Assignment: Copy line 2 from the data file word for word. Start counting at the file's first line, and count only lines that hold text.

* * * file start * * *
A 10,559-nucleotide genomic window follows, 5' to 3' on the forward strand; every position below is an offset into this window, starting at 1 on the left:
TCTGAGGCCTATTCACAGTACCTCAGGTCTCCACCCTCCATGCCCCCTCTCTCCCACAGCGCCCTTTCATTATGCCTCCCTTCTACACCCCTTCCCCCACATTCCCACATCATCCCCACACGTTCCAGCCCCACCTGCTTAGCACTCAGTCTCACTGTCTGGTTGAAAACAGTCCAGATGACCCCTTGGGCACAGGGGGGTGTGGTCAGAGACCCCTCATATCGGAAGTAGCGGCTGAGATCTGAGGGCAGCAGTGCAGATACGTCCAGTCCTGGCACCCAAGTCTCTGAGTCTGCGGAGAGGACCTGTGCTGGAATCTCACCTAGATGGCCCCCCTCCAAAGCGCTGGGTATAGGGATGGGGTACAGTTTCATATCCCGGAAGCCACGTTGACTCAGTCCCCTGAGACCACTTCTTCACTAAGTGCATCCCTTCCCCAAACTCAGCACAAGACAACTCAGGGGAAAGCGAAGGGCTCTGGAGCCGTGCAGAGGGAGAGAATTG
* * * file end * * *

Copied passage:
TCTGAGGCCTATTCACAGTACCTCAGGTCTCCACCCTCCATGCCCCCTCTCTCCCACAGCGCCCTTTCATTATGCCTCCCTTCTACACCCCTTCCCCCACATTCCCACATCATCCCCACACGTTCCAGCCCCACCTGCTTAGCACTCAGTCTCACTGTCTGGTTGAAAACAGTCCAGATGACCCCTTGGGCACAGGGGGGTGTGGTCAGAGACCCCTCATATCGGAAGTAGCGGCTGAGATCTGAGGGCAGCAGTGCAGATACGTCCAGTCCTGGCACCCAAGTCTCTGAGTCTGCGGAGAGGACCTGTGCTGGAATCTCACCTAGATGGCCCCCCTCCAAAGCGCTGGGTATAGGGATGGGGTACAGTTTCATATCCCGGAAGCCACGTTGACTCAGTCCCCTGAGACCACTTCTTCACTAAGTGCATCCCTTCCCCAAACTCAGCACAAGACAACTCAGGGGAAAGCGAAGGGCTCTGGAGCCGTGCAGAGGGAGAGAATTG